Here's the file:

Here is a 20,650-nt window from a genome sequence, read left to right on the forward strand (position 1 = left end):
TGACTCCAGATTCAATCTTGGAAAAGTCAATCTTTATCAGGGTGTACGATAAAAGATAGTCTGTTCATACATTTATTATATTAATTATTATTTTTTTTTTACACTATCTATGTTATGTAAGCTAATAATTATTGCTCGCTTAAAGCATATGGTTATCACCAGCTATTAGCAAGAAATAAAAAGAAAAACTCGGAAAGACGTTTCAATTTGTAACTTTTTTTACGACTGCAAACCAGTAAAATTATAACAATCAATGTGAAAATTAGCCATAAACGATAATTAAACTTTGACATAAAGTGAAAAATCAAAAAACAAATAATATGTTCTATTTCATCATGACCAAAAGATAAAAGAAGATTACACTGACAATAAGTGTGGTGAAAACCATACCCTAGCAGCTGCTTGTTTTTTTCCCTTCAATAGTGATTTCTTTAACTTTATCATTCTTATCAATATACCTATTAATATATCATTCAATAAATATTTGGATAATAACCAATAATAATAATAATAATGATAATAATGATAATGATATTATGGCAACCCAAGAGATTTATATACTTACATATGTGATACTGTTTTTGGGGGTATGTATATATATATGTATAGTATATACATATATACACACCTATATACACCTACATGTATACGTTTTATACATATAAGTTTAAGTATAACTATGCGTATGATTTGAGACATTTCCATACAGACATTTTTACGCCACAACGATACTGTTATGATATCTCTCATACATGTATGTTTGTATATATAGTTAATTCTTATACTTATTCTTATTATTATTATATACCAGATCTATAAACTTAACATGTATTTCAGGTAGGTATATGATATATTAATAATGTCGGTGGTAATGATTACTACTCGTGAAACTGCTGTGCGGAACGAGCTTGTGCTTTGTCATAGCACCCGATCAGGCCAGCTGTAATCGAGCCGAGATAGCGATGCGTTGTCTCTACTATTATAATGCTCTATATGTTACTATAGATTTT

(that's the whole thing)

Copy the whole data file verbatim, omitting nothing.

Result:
Here is a 20,650-nt window from a genome sequence, read left to right on the forward strand (position 1 = left end):
TGACTCCAGATTCAATCTTGGAAAAGTCAATCTTTATCAGGGTGTACGATAAAAGATAGTCTGTTCATACATTTATTATATTAATTATTATTTTTTTTTTACACTATCTATGTTATGTAAGCTAATAATTATTGCTCGCTTAAAGCATATGGTTATCACCAGCTATTAGCAAGAAATAAAAAGAAAAACTCGGAAAGACGTTTCAATTTGTAACTTTTTTTACGACTGCAAACCAGTAAAATTATAACAATCAATGTGAAAATTAGCCATAAACGATAATTAAACTTTGACATAAAGTGAAAAATCAAAAAACAAATAATATGTTCTATTTCATCATGACCAAAAGATAAAAGAAGATTACACTGACAATAAGTGTGGTGAAAACCATACCCTAGCAGCTGCTTGTTTTTTTCCCTTCAATAGTGATTTCTTTAACTTTATCATTCTTATCAATATACCTATTAATATATCATTCAATAAATATTTGGATAATAACCAATAATAATAATAATAATGATAATAATGATAATGATATTATGGCAACCCAAGAGATTTATATACTTACATATGTGATACTGTTTTTGGGGGTATGTATATATATATGTATAGTATATACATATATACACACCTATATACACCTACATGTATACGTTTTATACATATAAGTTTAAGTATAACTATGCGTATGATTTGAGACATTTCCATACAGACATTTTTACGCCACAACGATACTGTTATGATATCTCTCATACATGTATGTTTGTATATATAGTTAATTCTTATACTTATTCTTATTATTATTATATACCAGATCTATAAACTTAACATGTATTTCAGGTAGGTATATGATATATTAATAATGTCGGTGGTAATGATTACTACTCGTGAAACTGCTGTGCGGAACGAGCTTGTGCTTTGTCATAGCACCCGATCAGGCCAGCTGTAATCGAGCCGAGATAGCGATGCGTTGTCTCTACTATTATAATGCTCTATATGTTACTATAGATTTT